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Monument record MDR8984 - Nun's Corn Mill (site of), Nun's Street, Derby

Type and Period (6)

Protected Status/Designation

  • None recorded

Full Description

This mill, also known as Snape's Mill, was built on the Markeaton Brook in an area known as the 'West End of Derby' and is probably the mill shown there on Burdett's map. The actual date when the first mill was built is unclear. An old print shows the last mill to have been a three-storey building, with a large extension to the side. The tail water outlet is visible and it seems reasonable from the site that the wheel was undershot, or possibly breast shot. There was a large dam at the rear of the mill which powered the waterwheel and drove the three pairs of stones. A steam engine, the chimney for which could be seen in contemporary drawings and paintings, powered French burr stones used for white flour. In common with many other mills there was an adjacent kiln which was used to dry the corn or oats before grinding, together with other machinery used for cleaning and dressing the flour. The mill was the scene of some of the corn rioting of 1756. It generally processed corn but by the 1890s its main product was oatmeal, many tons being made each week for distribution throughout the Midland counties. It was operated at that time by Messrs. W & G Brown, who had their main offices in Derwent Street. The mill was demolished in about 1912 and Moore, Eady & Murcott Goode built the Britannia knitwear mill on the site in Markeaton Street. (1)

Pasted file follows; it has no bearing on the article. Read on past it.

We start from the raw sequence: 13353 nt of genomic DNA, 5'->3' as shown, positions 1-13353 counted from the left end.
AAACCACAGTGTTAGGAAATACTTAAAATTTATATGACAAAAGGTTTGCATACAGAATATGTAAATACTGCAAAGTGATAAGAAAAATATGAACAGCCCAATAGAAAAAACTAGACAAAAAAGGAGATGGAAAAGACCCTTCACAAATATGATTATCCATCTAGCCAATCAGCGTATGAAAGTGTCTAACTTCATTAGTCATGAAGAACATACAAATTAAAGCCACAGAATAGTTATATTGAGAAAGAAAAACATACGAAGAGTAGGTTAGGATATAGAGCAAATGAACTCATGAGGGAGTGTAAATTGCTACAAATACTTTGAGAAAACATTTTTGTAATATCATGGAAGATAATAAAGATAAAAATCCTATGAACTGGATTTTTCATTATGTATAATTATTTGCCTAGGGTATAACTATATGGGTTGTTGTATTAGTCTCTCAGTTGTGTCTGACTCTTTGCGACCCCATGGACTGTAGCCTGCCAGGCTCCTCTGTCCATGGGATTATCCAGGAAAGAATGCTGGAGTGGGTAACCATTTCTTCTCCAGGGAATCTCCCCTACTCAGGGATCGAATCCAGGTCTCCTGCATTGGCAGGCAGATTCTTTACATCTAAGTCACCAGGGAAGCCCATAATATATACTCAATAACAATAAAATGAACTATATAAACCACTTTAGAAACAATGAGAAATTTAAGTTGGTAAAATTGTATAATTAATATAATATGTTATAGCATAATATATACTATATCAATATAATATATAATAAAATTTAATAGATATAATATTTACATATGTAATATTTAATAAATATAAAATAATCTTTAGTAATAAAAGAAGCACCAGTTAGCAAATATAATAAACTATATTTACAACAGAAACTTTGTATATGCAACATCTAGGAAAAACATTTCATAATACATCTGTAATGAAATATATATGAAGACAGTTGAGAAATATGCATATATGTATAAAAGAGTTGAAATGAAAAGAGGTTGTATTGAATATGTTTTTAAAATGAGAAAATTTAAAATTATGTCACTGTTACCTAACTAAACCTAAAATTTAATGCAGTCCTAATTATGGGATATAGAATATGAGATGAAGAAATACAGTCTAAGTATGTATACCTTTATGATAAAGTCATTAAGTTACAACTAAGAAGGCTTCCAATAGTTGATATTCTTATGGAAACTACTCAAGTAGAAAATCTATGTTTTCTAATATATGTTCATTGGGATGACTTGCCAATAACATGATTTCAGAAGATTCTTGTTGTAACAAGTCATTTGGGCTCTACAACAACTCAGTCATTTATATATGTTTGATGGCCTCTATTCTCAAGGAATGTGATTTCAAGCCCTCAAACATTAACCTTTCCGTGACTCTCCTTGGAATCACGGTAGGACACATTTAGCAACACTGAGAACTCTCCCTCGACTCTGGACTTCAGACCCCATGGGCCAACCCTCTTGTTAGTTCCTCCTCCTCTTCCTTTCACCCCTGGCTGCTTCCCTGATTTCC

Sources/Archives (1)

  • <1> Bibliographic reference: Gifford, A. 1999. Derbyshire Watermills: Corn Mills.. B17, pp 67-68, plate 26.



Grid reference Centred SK 34223 36735 (205m by 183m) (Approximate)

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Record last edited

Aug 7 2017 4:29PM

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